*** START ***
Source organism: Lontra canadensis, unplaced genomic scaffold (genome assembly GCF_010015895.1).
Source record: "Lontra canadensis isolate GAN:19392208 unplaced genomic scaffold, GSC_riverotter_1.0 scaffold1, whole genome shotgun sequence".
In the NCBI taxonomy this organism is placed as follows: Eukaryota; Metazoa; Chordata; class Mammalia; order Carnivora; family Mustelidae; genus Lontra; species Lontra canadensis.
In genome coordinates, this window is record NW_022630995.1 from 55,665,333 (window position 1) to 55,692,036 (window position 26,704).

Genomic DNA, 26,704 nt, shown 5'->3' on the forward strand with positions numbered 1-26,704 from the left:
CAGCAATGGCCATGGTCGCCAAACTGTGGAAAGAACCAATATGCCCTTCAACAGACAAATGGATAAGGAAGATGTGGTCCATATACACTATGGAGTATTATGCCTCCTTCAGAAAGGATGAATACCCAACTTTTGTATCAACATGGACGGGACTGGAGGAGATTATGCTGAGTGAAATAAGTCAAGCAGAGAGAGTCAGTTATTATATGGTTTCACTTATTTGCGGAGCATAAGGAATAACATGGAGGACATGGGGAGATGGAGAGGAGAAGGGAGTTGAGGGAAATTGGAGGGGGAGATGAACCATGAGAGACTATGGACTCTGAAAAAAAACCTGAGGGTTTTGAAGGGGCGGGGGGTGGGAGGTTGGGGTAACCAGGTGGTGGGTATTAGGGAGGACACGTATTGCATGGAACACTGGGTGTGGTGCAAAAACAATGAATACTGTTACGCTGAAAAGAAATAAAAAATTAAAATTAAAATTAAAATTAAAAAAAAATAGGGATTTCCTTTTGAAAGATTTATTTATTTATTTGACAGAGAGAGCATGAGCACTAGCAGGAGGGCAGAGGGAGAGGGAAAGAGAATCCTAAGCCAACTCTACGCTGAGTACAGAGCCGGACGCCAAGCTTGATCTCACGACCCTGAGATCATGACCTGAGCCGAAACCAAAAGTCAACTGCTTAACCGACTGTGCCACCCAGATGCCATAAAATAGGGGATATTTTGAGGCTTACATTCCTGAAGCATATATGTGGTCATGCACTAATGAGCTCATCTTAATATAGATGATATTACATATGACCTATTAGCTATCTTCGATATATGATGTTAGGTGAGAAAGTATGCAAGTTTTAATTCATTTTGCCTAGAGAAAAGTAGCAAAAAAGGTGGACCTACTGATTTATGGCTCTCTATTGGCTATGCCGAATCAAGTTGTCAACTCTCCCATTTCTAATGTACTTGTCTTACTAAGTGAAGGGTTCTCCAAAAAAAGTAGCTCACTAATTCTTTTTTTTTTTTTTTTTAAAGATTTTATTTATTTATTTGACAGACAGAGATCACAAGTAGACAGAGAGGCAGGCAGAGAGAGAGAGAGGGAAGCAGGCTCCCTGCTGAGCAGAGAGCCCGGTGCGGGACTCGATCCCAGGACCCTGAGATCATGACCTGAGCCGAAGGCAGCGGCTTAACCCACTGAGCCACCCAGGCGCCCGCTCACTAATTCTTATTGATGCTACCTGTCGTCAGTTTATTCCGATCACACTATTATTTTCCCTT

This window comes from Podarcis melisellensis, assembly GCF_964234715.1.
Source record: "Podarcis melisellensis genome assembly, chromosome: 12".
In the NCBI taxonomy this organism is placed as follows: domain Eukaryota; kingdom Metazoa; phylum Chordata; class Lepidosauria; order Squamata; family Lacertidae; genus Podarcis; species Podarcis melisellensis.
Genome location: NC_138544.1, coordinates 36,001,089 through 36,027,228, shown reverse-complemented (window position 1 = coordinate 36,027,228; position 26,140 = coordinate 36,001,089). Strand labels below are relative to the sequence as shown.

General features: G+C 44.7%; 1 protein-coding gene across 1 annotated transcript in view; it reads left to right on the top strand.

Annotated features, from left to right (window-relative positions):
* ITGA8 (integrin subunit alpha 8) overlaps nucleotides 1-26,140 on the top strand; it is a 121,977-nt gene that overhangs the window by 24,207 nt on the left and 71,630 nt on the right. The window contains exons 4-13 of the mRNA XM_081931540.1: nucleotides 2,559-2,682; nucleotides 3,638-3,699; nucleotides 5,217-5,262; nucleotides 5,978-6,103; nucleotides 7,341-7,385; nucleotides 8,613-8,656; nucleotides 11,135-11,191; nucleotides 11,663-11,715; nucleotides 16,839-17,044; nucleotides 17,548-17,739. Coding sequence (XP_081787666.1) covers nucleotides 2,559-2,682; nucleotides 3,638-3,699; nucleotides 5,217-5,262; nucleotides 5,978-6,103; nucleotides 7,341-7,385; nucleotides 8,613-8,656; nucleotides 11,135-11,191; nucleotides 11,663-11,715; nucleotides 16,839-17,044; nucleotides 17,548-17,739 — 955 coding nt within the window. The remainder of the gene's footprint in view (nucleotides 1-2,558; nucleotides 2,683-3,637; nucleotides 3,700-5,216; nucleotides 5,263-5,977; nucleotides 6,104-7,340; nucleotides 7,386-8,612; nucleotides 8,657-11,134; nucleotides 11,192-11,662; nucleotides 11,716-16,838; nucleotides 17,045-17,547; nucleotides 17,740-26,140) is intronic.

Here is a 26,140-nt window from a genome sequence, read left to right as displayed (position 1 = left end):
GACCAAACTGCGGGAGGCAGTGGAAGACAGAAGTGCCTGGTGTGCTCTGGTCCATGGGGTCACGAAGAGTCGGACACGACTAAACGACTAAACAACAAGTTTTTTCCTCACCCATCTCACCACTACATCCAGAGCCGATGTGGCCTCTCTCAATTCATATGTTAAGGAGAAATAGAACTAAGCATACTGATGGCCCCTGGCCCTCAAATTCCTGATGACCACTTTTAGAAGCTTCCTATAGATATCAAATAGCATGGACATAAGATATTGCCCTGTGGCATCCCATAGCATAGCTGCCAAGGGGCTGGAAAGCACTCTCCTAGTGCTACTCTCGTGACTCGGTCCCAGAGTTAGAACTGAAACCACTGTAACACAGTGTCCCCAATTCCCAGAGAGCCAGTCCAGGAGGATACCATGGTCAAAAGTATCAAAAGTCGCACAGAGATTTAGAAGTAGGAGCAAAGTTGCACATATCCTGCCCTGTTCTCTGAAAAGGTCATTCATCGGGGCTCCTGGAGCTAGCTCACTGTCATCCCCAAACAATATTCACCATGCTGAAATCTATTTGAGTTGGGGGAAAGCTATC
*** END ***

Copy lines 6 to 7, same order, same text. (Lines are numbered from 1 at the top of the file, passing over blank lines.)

CAGCAATGGCCATGGTCGCCAAACTGTGGAAAGAACCAATATGCCCTTCAACAGACAAATGGATAAGGAAGATGTGGTCCATATACACTATGGAGTATTATGCCTCCTTCAGAAAGGATGAATACCCAACTTTTGTATCAACATGGACGGGACTGGAGGAGATTATGCTGAGTGAAATAAGTCAAGCAGAGAGAGTCAGTTATTATATGGTTTCACTTATTTGCGGAGCATAAGGAATAACATGGAGGACATGGGGAGATGGAGAGGAGAAGGGAGTTGAGGGAAATTGGAGGGGGAGATGAACCATGAGAGACTATGGACTCTGAAAAAAAACCTGAGGGTTTTGAAGGGGCGGGGGGTGGGAGGTTGGGGTAACCAGGTGGTGGGTATTAGGGAGGACACGTATTGCATGGAACACTGGGTGTGGTGCAAAAACAATGAATACTGTTACGCTGAAAAGAAATAAAAAATTAAAATTAAAATTAAAATTAAAAAAAAATAGGGATTTCCTTTTGAAAGATTTATTTATTTATTTGACAGAGAGAGCATGAGCACTAGCAGGAGGGCAGAGGGAGAGGGAAAGAGAATCCTAAGCCAACTCTACGCTGAGTACAGAGCCGGACGCCAAGCTTGATCTCACGACCCTGAGATCATGACCTGAGCCGAAACCAAAAGTCAACTGCTTAACCGACTGTGCCACCCAGATGCCATAAAATAGGGGATATTTTGAGGCTTACATTCCTGAAGCATATATGTGGTCATGCACTAATGAGCTCATCTTAATATAGATGATATTACATATGACCTATTAGCTATCTTCGATATATGATGTTAGGTGAGAAAGTATGCAAGTTTTAATTCATTTTGCCTAGAGAAAAGTAGCAAAAAAGGTGGACCTACTGATTTATGGCTCTCTATTGGCTATGCCGAATCAAGTTGTCAACTCTCCCATTTCTAATGTACTTGTCTTACTAAGTGAAGGGTTCTCCAAAAAAAGTAGCTCACTAATTCTTTTTTTTTTTTTTTTTAAAGATTTTATTTATTTATTTGACAGACAGAGATCACAAGTAGACAGAGAGGCAGGCAGAGAGAGAGAGAGGGAAGCAGGCTCCCTGCTGAGCAGAGAGCCCGGTGCGGGACTCGATCCCAGGACCCTGAGATCATGACCTGAGCCGAAGGCAGCGGCTTAACCCACTGAGCCACCCAGGCGCCCGCTCACTAATTCTTATTGATGCTACCTGTCGTCAGTTTATTCCGATCACACTATTATTTTCCCTT

This window comes from Podarcis melisellensis, assembly GCF_964234715.1.